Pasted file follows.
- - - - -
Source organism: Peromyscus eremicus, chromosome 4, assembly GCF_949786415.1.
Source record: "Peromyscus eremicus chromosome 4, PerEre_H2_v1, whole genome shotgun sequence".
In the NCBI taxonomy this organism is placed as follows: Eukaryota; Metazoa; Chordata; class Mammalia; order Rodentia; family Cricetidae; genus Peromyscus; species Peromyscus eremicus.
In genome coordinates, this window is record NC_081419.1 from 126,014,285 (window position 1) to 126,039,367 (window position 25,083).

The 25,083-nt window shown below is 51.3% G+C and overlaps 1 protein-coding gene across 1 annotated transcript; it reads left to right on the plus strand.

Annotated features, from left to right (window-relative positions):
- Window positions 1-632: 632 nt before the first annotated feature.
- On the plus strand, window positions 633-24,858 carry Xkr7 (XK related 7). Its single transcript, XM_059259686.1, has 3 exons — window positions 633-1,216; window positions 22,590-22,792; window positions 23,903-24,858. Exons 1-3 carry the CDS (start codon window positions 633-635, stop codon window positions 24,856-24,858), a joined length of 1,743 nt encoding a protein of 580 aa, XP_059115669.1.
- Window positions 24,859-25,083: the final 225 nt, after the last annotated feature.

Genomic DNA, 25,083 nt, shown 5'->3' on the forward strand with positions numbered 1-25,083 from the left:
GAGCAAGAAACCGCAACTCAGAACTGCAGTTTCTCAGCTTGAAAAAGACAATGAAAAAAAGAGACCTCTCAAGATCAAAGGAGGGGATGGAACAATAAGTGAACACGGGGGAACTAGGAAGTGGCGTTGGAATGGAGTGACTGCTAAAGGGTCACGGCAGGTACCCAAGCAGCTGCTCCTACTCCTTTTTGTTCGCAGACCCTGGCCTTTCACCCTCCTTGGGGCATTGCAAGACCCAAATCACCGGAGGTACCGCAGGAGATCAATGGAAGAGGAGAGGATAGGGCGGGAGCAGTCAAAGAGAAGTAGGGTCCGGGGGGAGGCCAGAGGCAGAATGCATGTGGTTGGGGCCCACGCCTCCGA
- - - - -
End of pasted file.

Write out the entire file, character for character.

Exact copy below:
Source organism: Peromyscus eremicus, chromosome 4, assembly GCF_949786415.1.
Source record: "Peromyscus eremicus chromosome 4, PerEre_H2_v1, whole genome shotgun sequence".
In the NCBI taxonomy this organism is placed as follows: Eukaryota; Metazoa; Chordata; class Mammalia; order Rodentia; family Cricetidae; genus Peromyscus; species Peromyscus eremicus.
In genome coordinates, this window is record NC_081419.1 from 126,014,285 (window position 1) to 126,039,367 (window position 25,083).

The 25,083-nt window shown below is 51.3% G+C and overlaps 1 protein-coding gene across 1 annotated transcript; it reads left to right on the plus strand.

Annotated features, from left to right (window-relative positions):
- Window positions 1-632: 632 nt before the first annotated feature.
- On the plus strand, window positions 633-24,858 carry Xkr7 (XK related 7). Its single transcript, XM_059259686.1, has 3 exons — window positions 633-1,216; window positions 22,590-22,792; window positions 23,903-24,858. Exons 1-3 carry the CDS (start codon window positions 633-635, stop codon window positions 24,856-24,858), a joined length of 1,743 nt encoding a protein of 580 aa, XP_059115669.1.
- Window positions 24,859-25,083: the final 225 nt, after the last annotated feature.

Genomic DNA, 25,083 nt, shown 5'->3' on the forward strand with positions numbered 1-25,083 from the left:
GAGCAAGAAACCGCAACTCAGAACTGCAGTTTCTCAGCTTGAAAAAGACAATGAAAAAAAGAGACCTCTCAAGATCAAAGGAGGGGATGGAACAATAAGTGAACACGGGGGAACTAGGAAGTGGCGTTGGAATGGAGTGACTGCTAAAGGGTCACGGCAGGTACCCAAGCAGCTGCTCCTACTCCTTTTTGTTCGCAGACCCTGGCCTTTCACCCTCCTTGGGGCATTGCAAGACCCAAATCACCGGAGGTACCGCAGGAGATCAATGGAAGAGGAGAGGATAGGGCGGGAGCAGTCAAAGAGAAGTAGGGTCCGGGGGGAGGCCAGAGGCAGAATGCATGTGGTTGGGGCCCACGCCTCCGA